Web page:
Melting glaciers from the Andes Mountains send icy rivers to the desert floor below, where they carve deep valleys fortified by the nutrient-rich runoff. It’s a phenomenon unique to Chile, and Atacama is one of the finest examples. Atacama’s Copiapó Valley is the first of Chile’s growing regions to harvest and export fresh grapes each season.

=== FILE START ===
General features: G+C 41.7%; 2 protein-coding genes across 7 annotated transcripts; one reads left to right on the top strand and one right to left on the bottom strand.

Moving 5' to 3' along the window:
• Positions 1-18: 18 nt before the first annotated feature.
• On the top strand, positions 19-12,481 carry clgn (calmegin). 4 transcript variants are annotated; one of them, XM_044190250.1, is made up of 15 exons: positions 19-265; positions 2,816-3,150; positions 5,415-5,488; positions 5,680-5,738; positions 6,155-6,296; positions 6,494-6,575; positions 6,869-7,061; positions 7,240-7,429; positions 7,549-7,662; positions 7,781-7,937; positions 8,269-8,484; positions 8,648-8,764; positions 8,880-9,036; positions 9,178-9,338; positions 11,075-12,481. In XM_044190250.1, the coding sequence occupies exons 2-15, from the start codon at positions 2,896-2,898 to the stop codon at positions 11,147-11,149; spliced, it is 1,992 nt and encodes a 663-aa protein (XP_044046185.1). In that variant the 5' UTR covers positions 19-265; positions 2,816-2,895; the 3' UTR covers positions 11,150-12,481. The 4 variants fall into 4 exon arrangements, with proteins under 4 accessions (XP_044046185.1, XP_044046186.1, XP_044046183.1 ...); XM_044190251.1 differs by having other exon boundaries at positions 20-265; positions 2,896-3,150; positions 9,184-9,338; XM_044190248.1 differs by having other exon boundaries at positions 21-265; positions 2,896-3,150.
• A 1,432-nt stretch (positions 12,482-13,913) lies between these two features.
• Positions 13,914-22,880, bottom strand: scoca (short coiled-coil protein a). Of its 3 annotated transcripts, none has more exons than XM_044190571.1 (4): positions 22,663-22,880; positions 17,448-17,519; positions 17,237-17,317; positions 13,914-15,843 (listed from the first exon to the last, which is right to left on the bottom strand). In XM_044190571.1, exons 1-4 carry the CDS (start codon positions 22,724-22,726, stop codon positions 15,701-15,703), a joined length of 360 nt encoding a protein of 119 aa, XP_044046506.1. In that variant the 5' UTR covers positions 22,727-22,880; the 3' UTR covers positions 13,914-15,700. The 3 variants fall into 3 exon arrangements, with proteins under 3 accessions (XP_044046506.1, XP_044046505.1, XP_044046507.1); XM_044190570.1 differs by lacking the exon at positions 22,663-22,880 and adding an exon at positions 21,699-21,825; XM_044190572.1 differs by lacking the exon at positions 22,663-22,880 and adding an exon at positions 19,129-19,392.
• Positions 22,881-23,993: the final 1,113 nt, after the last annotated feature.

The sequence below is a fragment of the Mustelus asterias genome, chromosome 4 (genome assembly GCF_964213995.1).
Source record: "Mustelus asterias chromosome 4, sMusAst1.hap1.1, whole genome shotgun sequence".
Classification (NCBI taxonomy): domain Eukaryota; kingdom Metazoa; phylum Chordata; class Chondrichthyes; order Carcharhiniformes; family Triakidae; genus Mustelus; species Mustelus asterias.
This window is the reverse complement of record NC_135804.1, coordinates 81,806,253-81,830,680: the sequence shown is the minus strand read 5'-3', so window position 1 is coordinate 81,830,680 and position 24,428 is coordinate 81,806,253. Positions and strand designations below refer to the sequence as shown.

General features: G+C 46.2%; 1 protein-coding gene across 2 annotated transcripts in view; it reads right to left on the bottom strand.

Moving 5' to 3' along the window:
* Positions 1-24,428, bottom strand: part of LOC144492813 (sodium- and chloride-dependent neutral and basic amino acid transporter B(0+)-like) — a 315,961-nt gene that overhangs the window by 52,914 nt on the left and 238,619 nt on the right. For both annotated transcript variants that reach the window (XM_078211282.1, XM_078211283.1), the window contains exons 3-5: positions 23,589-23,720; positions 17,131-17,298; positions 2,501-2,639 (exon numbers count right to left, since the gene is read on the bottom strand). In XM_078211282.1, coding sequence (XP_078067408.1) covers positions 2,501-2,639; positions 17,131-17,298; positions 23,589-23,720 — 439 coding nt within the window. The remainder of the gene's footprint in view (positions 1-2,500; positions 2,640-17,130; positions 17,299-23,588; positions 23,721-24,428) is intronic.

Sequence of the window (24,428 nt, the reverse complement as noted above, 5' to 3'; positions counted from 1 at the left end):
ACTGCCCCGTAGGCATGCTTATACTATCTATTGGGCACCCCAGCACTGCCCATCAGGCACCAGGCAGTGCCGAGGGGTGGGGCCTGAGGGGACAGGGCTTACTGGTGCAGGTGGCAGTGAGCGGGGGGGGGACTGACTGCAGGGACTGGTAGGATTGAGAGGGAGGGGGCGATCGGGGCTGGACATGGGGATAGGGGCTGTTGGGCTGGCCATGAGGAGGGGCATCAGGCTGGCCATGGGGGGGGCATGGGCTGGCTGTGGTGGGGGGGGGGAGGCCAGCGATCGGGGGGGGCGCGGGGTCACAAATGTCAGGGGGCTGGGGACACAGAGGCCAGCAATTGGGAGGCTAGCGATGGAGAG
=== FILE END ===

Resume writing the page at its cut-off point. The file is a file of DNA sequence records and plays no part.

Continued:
The region is divided in two sections: the Upper Valley, located closer to the Andes, and the Lower Valley, closer to the coast. Overall, the climate of the Copiapó Valley is much like California’s Coachella Valley, receiving very little rain during the brief winter, but the average temperature difference between the Upper and Lower Valleys produce a difference of 20 days in the harvest dates.